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to have had its greatest success, and to have been most widely applied, in the juvenile setting. On a practical basis, there are a variety of reasons for this. Partly, the increasing severity of the problem of juvenile crime in recent years and the widely shared perception that traditional approaches are failing has produced a relatively greater openness to experimentation within the juvenile justice system. In addition, the varying constituencies of the criminal justice system appear to be more willing to consider that the young may be less blameworthy and more malleable than adults, that accountability for harm is truly spread over a broader group when juveniles are involved, and that the victims experience of the crime is different when the perpetrator is a juvenile (Basemore and Walgrave, 1999, pp. 6162).3 For all of these reasons, the thrust of our analysis in this paper will concern juvenile crime, although it is possible that many of our observations could be extended to the arena of adult crime as well. 3. Restorative justice and the economic model of crime The salient features of the restorative justice process described above would appear, at least at rst glance, to share scant common ground with the rational choice perspective of the Becker model. While that is true to a large degree, there are important consistencies between these two very different ways of conceiving of crime and justice. First, the economic analysis of crime, and of law more generally, proceeds from the fundamental neoclassical view that governmental solutions to social problems may depart substantially from optimal outcomes and that private sector arrangements tend to enhance efciency. In the realm of criminal justice this sentiment is seen in what John DiIulio refers to as . . . an emerging intellectual and popular consensus that community-oriented solutions to the crime problem are the only ones that can reap real dividends (p. 20). Restorative justice is just such a community-oriented solution, one that departs from the traditional view of crime as, rst and foremost, an offense against the State, and one that advocates the return of control over the disposition of criminal matters to those most affected by themthe victim, the offender, and the community. Further, in Beckers original statement of the economic model of crime, he makes the case for a system wherein a . . . criminal action would be dened fundamentally not by the nature of the action but by the inability of a person to compensate for the harm that he caused (p. 198). This notion is discussed in the context of speculation about a system wherein the norm of punishment is an optimal ne, consistent with the calculations of the model, rather than the myriad and sometimes contradictory sanctions of a system attempting to achieve simultaneously deterrence, vengeance, and compensation. Becker demonstrates that less information is required in the determination of the optimal ne than in the deterIt is tempting to argue on a theoretical as well as a practical level that the developmental difference between adults and juveniles makes the latter group a special case for whom the restorative justice approach is uniquely well-suited. After all, differences in the development of judgment and the capacity for rational thought are believed to persist throughout childhood. According to Basemore and Walgrave (1999), however, acceptance of such a basis for a separate system of justice is fraught with danger: If it is accepted that the intrinsic qualities of a category of offenders may justify the maintenance of a separate system, there are no reasons not to establish a separate court system for female offenders, or for the elderly, for example (p. 58). Indeed, there is vigorous debate in the criminal justice literature about the appropriateness of a bifurcated system of adult and juvenile courts as opposed to a unied just deserts approach where age is considered to be one among a variety of potentially mitigating factors (see, e.g., Feld, 1999). An exploration of the parameters of this debate is beyond the scope of this paper.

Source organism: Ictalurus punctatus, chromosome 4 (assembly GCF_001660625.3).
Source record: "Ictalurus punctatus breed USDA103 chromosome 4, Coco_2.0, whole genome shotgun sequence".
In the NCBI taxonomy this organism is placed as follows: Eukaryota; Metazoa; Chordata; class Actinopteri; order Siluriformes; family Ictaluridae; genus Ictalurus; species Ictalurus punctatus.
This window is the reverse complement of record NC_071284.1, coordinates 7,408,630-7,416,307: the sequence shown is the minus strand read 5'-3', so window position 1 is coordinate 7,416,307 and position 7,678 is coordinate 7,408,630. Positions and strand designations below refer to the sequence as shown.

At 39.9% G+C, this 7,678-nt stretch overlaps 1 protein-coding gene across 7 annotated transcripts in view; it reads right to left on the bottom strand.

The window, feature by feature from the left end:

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mination of other types of punishments. Fines are thus superior to alternative punishments, which should be reserved only for cases where the harm exceeds the resources available from the offender to effect compensation. This notion of compensation as the foundation for the repair of harm is well-established in the civil law through the system of tort liability, and is a key focus of the economic perspective on law (see, e.g., Cooter and Ulen, 2000). One way to think about restorative justice is as a system that takes as its point of departure this same notion. The focus of the restorative justice approachrepairing the harm, restoring the individual and the community, making amends for the offense, healing,emanates from an alternative vision of the criminal justice system as a mechanism for making whole the individuals affected by criminal activity. Thus, like Becker, proponents of restorative justice advocate extending to the arena of criminal law the fundamental orientation of the civil law. Despite these similarities, it is clear that the restorative justice orientation moves beyond Beckers formulation and the economic model of crime in at least a couple of important ways. First, its view of the type of compensation needed to adequately repair the harm is quite different. While material or monetary restitution is a part of the solution, the overarching goal is the healing of the victim and the salvaging of the offender through processes of reconciliation and transformation, as outlined earlier. Second, the restorative justice perspective implicitly asserts a high degree of condence that offenders do, in most cases, possess the resources needed to repair the harm. This is because, ultimately, a substantial portion of the resources that are required for this objective are non-monetary in nature, i.e., the ability and willingness to face and to be held accountable for the harm one has caused, to feel remorse and to communicate it, and so forth. In this view, then, the critical element lacking in the current environment is a process that can bring those (existing) resources to bear upon the problem, that is, a restorative rather than a retributive criminal justice process.4 Many researchers outside of economics, including proponents of restorative justice, nd implausible a portrayal of the decision process involved in the commission of a crime as a rational process involving a comparative assessment of costs and benets. The criticism is that the many psychological inuences at work in the majority of crimes simply render the economic approach underspecied (Braithwaite, 2002, p. 124). In addition, critics such as Braithwaite point to evidence that behavioral responses to variables like the severity of punishment, whether in the realm of individual crime or corporate regulation, cannot be adequately described by monotonically increasing functions. Rather, reversals that are essentially unpredictable may occur in a particular context depending on perceptions of fairness, feasibility, and the degree to which the sanctions threaten values held dear. And, many critics of the economic model suggest that the situation acknowledged by Becker, wherein the level of compensation required to repair a harm exceeds the resources of the offender, has the potential to create more harm than it repairs. An example would be the case of a corporate white-collar criminal defendant that is rendered bankrupt by the level of nes required for genuine compensation, and innocent employees lose their jobs as a